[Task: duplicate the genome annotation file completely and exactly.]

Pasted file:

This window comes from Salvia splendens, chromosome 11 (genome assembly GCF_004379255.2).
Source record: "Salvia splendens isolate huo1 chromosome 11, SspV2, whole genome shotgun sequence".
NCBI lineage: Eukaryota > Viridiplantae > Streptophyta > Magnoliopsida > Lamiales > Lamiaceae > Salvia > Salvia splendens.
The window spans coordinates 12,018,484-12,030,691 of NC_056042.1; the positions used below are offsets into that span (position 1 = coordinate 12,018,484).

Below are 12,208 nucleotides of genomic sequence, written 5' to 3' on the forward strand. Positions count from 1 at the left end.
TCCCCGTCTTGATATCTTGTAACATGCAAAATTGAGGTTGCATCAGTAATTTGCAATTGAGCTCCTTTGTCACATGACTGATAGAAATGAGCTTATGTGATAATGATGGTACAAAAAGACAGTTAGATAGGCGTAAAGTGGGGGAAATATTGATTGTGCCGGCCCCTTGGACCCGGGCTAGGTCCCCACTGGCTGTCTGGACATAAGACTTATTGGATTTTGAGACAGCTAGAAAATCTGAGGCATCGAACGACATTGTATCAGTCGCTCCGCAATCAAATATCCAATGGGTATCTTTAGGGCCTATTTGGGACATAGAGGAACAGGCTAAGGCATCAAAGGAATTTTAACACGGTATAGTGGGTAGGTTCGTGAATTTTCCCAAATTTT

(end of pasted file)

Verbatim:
This window comes from Salvia splendens, chromosome 11 (genome assembly GCF_004379255.2).
Source record: "Salvia splendens isolate huo1 chromosome 11, SspV2, whole genome shotgun sequence".
NCBI lineage: Eukaryota > Viridiplantae > Streptophyta > Magnoliopsida > Lamiales > Lamiaceae > Salvia > Salvia splendens.
The window spans coordinates 12,018,484-12,030,691 of NC_056042.1; the positions used below are offsets into that span (position 1 = coordinate 12,018,484).

Below are 12,208 nucleotides of genomic sequence, written 5' to 3' on the forward strand. Positions count from 1 at the left end.
TCCCCGTCTTGATATCTTGTAACATGCAAAATTGAGGTTGCATCAGTAATTTGCAATTGAGCTCCTTTGTCACATGACTGATAGAAATGAGCTTATGTGATAATGATGGTACAAAAAGACAGTTAGATAGGCGTAAAGTGGGGGAAATATTGATTGTGCCGGCCCCTTGGACCCGGGCTAGGTCCCCACTGGCTGTCTGGACATAAGACTTATTGGATTTTGAGACAGCTAGAAAATCTGAGGCATCGAACGACATTGTATCAGTCGCTCCGCAATCAAATATCCAATGGGTATCTTTAGGGCCTATTTGGGACATAGAGGAACAGGCTAAGGCATCAAAGGAATTTTAACACGGTATAGTGGGTAGGTTCGTGAATTTTCCCAAATTTT